Toning it Down: The End of Discount Marketing in Retail and The Return of The Brand

CXO THOUGHTS
Victoria-Peppiatt-Phrasee-COO_Image-1 Toning it Down: The End of Discount Marketing in Retail and The Return of The Brand
Victoria Peppiatt, Co-Founder and COO, Phrasee

The retail marketing landscape is ancient, filled with peaks and valleys, and in a state of constant flux. New forms of media, new technologies, and changes in consumer behavior keep retail brands on their toes, racing to keep ahead of the trends. The trouble is, with our eyes constantly scanning the horizon for the next exciting market share plateau, we sometimes fail to notice the ground shifting beneath our very feet.

The past decade has brought with it a rapid, massive shift in consumer attention and media consumption. “Traditional” marketing channels like radio and print have fallen by the wayside. The ways consumers interact with brands and their marketing are in upheaval.

In the scramble to catch up, many established retail brands fell back on high-pressure discount marketing tactics in an effort to hold onto their market share, even as more digitally savvy upstarts began to claw it away.

The folly of short-termism

There was a time not too long ago that an email from one’s favorite retailer offering a hefty discount for a limited period of time piqued audience interest and drove robust digital engagement. Those days, however, are now behind us.

Global inboxes are now filled to bursting with such messages, and the short-term revenue gains they once offered have dwindled. This has produced an unsustainable digital discount marketing race to the bottom that has seen some of the biggest names in retail forced to close their doors forever.

Worse still, those who have managed to weather the discount marketing storm have fallen victim to a form of collateral damage many failed to anticipate: the devaluing of the brands they spent years building.

Offer your wares at a discount loudly and frequently enough, many retailers have found, and few consumers will ever be willing to pay full price for them again.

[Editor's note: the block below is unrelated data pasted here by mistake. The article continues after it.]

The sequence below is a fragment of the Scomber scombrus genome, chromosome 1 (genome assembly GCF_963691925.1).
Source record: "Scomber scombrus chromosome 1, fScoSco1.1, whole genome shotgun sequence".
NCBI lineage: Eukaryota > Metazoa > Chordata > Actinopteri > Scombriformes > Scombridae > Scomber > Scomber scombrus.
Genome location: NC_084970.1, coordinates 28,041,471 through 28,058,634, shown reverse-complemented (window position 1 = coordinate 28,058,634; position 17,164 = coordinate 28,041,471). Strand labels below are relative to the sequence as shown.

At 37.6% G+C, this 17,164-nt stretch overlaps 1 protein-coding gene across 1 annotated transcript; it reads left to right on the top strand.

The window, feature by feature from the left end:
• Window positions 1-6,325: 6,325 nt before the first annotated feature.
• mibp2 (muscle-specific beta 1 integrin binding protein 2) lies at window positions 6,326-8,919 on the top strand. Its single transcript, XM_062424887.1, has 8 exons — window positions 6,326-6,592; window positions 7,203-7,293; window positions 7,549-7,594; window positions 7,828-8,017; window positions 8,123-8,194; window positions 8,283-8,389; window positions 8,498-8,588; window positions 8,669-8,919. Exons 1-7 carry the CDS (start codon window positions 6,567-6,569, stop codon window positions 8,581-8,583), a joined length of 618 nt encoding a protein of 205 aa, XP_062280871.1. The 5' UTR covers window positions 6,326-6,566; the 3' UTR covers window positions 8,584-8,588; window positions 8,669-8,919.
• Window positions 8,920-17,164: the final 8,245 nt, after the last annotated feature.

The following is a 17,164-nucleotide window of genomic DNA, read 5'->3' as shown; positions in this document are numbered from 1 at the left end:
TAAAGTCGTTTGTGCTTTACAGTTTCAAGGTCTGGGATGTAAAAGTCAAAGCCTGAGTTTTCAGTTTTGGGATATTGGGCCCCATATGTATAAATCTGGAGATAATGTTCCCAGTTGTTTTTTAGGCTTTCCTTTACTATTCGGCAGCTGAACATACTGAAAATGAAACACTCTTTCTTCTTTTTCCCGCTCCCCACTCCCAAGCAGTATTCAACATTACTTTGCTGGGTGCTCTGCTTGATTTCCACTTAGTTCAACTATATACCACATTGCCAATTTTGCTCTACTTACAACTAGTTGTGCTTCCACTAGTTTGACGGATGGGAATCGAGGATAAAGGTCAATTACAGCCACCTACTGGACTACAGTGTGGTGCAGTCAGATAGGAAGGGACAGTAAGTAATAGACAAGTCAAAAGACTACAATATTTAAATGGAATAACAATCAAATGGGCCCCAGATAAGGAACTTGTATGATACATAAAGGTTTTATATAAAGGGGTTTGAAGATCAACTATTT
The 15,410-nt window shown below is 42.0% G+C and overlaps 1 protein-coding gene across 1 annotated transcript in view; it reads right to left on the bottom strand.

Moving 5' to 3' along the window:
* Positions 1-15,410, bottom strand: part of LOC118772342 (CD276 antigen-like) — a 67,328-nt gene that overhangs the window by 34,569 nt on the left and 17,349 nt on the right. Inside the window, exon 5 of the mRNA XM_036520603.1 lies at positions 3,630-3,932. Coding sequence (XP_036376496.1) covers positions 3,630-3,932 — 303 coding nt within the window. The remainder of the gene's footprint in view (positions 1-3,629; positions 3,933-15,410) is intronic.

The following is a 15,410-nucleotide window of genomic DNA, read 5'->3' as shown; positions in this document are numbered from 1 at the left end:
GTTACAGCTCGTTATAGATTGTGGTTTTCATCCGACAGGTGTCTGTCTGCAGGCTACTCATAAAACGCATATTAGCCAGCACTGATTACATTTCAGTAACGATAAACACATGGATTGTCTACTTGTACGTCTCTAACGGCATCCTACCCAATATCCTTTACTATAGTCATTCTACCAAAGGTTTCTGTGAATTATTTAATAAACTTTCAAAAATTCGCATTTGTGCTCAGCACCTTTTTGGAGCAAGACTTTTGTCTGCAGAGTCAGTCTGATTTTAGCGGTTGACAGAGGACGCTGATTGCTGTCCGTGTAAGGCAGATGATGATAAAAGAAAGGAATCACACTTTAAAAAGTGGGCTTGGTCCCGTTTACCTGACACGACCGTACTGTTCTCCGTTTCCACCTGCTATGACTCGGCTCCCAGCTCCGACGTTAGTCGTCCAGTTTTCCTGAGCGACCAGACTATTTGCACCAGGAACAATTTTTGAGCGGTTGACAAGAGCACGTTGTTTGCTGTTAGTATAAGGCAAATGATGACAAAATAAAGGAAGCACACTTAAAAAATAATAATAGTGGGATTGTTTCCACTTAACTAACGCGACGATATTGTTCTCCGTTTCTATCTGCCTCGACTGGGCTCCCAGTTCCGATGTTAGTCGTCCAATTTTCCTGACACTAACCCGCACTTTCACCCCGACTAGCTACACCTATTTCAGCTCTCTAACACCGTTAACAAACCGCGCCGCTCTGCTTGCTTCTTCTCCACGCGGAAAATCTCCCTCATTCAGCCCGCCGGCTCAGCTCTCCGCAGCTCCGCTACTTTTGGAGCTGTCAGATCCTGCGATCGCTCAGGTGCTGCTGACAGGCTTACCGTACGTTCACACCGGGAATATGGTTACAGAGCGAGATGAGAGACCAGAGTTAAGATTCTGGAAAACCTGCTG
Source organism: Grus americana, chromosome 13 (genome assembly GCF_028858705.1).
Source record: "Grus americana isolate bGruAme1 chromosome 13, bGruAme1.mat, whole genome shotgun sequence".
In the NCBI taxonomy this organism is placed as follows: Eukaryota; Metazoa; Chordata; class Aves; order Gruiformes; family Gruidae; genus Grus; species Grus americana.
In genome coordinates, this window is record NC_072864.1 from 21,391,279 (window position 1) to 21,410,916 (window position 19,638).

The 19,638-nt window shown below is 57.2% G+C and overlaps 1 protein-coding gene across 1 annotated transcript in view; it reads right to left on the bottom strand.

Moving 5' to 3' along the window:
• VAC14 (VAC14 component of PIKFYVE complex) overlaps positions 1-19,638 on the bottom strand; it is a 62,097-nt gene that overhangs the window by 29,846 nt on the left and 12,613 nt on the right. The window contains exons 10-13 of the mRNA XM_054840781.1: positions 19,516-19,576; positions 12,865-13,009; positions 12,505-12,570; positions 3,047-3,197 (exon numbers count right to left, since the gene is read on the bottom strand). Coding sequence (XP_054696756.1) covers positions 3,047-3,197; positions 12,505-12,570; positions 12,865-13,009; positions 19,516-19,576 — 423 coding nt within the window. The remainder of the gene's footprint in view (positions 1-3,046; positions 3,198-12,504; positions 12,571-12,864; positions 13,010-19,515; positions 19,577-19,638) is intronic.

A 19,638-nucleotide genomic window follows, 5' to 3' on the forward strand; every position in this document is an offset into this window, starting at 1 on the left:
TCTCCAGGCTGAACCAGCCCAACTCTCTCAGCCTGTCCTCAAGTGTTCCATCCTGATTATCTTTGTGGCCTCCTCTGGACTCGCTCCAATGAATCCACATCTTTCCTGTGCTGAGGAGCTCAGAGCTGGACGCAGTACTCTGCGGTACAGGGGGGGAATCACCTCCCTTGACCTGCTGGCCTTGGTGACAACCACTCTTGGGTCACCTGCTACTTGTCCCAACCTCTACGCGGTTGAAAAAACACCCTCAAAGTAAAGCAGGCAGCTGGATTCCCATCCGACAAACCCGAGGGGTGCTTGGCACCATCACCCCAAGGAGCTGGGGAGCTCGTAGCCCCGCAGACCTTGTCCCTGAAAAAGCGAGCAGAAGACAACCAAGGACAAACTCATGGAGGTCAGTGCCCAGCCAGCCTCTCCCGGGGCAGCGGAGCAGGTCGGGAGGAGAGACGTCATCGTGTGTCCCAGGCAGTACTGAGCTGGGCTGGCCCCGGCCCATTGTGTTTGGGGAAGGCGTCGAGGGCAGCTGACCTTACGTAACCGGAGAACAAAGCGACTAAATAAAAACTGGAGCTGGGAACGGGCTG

The return of brand messaging

Chasing short-term performance metrics with high-pressure discount marketing has had its day. Consumers have caught on, and so have retail brands. Adidas, Old Navy, and Gap have all recently announced course corrections away from overindulgence on short-term marketing objectives and back toward brand building, consumer loyalty, and customer lifetime value.

This is significant news for the retail sector, where brand messaging on digital channels has sometimes been managed more effectively by smaller companies and direct-to-consumer brands. Retail marketing, it seems, may be returning to its branding roots.

With brand value and branded messaging moving back to the forefront of the marketing conversation, there is much work to be done. Retailers which have leant upon discount-driven digital marketing will need to tread carefully as they strive to rebuild the positive consumer-brand perception equity they’ve lost along the way.

Reinventing the marketing wheel

The blueprint for effective brand messaging is no mystery. The art and science of building a successful retail brand and marketing it to consumers have been widely understood since the heyday of Madison Avenue.

The challenge marketers face in 2020 is learning how to replicate that art and science at scale. Retail brands now have dozens of digital marketing channels to service. New and emerging consumer interfaces like voice technology and push notifications are beginning to stake their claim. The scale and scope of branded messaging required to meet the growing needs of today’s fast-moving digital marketing channels is a problem every retail brand will need to contend with, sooner or later